Monday, May 18, 2020

Remembering Ian Curtis

Joy Division : Twenty Four Hours

On May 18, 1980 Joy Division frontman Ian Curtis took his own life at the age of 23, leaving behind a wife, a child and a musical legacy that has only grown over time. Curtis had been suffering from depression and epilepsy.

This post is hardly the only remembrance of this sad day. Peter Hook is marking the anniversary by streaming a 2015 gig in which he played every Joy Division song with his band The Light. The show will debut online across both Joy Division’s and The Light’s Youtube and Facebook channels. Although it will be free, fans are asked to make a donation to The Epilepsy Society.

Hook’s fellow surviving Joy Division bandmates Bernard Sumner and Stephen Morris will also be hosting an event to celebrate Curtis. The  free online event, ‘Moving Through the Silence: Celebrating The Life and Legacy of Ian Curtis’, will raise money for the Manchester mental health charity Manchester Mind and help mark the beginning of Mental Health Awareness Week.

As Hook relates in his memoir Unknown Pleasures, Joy Division was getting ready to tour America, home to Curtis' favorite bands The Doors, Lou Reed and Iggy Pop. (Pop's The Idiot is apparently the last album Curtis ever heard.)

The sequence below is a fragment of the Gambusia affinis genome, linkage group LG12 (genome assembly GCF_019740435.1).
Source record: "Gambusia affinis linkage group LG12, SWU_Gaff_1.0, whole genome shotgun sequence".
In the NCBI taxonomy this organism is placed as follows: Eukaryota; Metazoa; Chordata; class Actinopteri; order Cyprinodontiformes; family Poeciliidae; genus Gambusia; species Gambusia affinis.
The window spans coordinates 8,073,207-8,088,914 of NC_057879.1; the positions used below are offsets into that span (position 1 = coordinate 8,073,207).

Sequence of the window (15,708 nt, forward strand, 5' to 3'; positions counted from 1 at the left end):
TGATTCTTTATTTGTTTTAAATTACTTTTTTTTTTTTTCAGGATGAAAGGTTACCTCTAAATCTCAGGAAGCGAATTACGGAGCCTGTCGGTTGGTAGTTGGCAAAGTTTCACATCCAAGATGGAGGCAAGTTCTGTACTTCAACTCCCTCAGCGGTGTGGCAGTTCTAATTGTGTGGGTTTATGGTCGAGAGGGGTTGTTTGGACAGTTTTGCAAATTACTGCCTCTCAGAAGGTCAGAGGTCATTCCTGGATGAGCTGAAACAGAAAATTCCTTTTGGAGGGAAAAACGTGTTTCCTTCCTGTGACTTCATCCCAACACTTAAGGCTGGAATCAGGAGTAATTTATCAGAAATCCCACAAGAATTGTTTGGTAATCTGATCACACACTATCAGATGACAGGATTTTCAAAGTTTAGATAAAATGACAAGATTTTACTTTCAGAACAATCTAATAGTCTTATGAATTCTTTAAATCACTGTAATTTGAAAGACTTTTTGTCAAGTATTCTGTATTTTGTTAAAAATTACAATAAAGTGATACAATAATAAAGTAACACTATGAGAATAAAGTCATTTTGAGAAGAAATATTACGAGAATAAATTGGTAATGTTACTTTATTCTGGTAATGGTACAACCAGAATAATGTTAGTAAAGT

So, yes, I drove him home that Friday night and he was cock-a-hoop, full of it. We’d had a great practice and I was dropping him off. We were laughing and joking and every now and then one of us would go, ‘I can’t believe we’re fucking going to America!’ We were screaming in the car, jumping up and down on the seats, properly shouting, whooping, hollering: ‘Yeah! America!’
No ‘rather die’ about it.
This was on the Friday night. We were due to leave after the weekend. If the silly bugger hadn’t killed himself we would have been on a plane to America on Monday. If he’d known all along that he planned to kill himself, as some say he did, was he just putting it on, all that excitement? Was he that good an actor?

A last second addition to a Smash Hits issue in May of 1980

As it has been pointed out many times, the lyrics of the forthcoming album, Closer, read like suicide notes to bandmates.  In "Twenty-Four Hours", Curtis sings

Just for one moment, thought I'd found my way. 
Destiny unfolded, I watched it slip away.

Looked beyond the day in hand, there's nothing there at all. 
Now that I've realized how it's all gone wrong, 
Gottas find some therapy, this treatment takes too long. 
Deep in the heart of where sympathy held sway, 
Gotta find my destiny, before it gets too late.


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